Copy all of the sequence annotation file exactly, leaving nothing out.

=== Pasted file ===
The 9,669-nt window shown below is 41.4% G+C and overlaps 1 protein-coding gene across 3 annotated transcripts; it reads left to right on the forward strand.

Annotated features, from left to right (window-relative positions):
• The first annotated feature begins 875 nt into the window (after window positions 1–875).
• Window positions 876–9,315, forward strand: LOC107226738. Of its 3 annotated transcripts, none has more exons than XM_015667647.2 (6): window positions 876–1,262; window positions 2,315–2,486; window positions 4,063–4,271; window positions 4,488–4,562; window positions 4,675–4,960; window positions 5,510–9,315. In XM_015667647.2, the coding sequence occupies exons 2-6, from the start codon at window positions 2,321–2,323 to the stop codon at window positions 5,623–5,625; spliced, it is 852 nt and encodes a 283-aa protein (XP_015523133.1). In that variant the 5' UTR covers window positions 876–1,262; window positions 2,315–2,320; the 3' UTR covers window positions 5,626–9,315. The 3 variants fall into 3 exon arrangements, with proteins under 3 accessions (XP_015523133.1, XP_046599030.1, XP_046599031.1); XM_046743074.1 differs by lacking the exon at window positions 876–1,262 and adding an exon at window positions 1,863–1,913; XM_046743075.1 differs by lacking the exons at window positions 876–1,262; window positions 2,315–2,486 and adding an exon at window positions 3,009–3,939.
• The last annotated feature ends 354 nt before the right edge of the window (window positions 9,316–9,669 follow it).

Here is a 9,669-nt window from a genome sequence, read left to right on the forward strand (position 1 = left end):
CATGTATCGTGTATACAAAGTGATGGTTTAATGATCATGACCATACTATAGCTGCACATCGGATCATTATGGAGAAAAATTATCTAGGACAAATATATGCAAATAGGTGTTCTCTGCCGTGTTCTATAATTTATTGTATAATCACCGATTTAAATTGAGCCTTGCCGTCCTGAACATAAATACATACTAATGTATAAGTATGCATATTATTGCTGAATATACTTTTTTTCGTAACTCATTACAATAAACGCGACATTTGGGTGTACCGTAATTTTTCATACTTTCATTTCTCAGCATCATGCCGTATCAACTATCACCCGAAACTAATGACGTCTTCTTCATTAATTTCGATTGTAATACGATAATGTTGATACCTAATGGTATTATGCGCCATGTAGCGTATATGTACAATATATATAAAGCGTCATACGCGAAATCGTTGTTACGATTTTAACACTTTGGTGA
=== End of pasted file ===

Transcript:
The 9,669-nt window shown below is 41.4% G+C and overlaps 1 protein-coding gene across 3 annotated transcripts; it reads left to right on the forward strand.

Annotated features, from left to right (window-relative positions):
• The first annotated feature begins 875 nt into the window (after window positions 1–875).
• Window positions 876–9,315, forward strand: LOC107226738. Of its 3 annotated transcripts, none has more exons than XM_015667647.2 (6): window positions 876–1,262; window positions 2,315–2,486; window positions 4,063–4,271; window positions 4,488–4,562; window positions 4,675–4,960; window positions 5,510–9,315. In XM_015667647.2, the coding sequence occupies exons 2-6, from the start codon at window positions 2,321–2,323 to the stop codon at window positions 5,623–5,625; spliced, it is 852 nt and encodes a 283-aa protein (XP_015523133.1). In that variant the 5' UTR covers window positions 876–1,262; window positions 2,315–2,320; the 3' UTR covers window positions 5,626–9,315. The 3 variants fall into 3 exon arrangements, with proteins under 3 accessions (XP_015523133.1, XP_046599030.1, XP_046599031.1); XM_046743074.1 differs by lacking the exon at window positions 876–1,262 and adding an exon at window positions 1,863–1,913; XM_046743075.1 differs by lacking the exons at window positions 876–1,262; window positions 2,315–2,486 and adding an exon at window positions 3,009–3,939.
• The last annotated feature ends 354 nt before the right edge of the window (window positions 9,316–9,669 follow it).

Here is a 9,669-nt window from a genome sequence, read left to right on the forward strand (position 1 = left end):
CATGTATCGTGTATACAAAGTGATGGTTTAATGATCATGACCATACTATAGCTGCACATCGGATCATTATGGAGAAAAATTATCTAGGACAAATATATGCAAATAGGTGTTCTCTGCCGTGTTCTATAATTTATTGTATAATCACCGATTTAAATTGAGCCTTGCCGTCCTGAACATAAATACATACTAATGTATAAGTATGCATATTATTGCTGAATATACTTTTTTTCGTAACTCATTACAATAAACGCGACATTTGGGTGTACCGTAATTTTTCATACTTTCATTTCTCAGCATCATGCCGTATCAACTATCACCCGAAACTAATGACGTCTTCTTCATTAATTTCGATTGTAATACGATAATGTTGATACCTAATGGTATTATGCGCCATGTAGCGTATATGTACAATATATATAAAGCGTCATACGCGAAATCGTTGTTACGATTTTAACACTTTGGTGA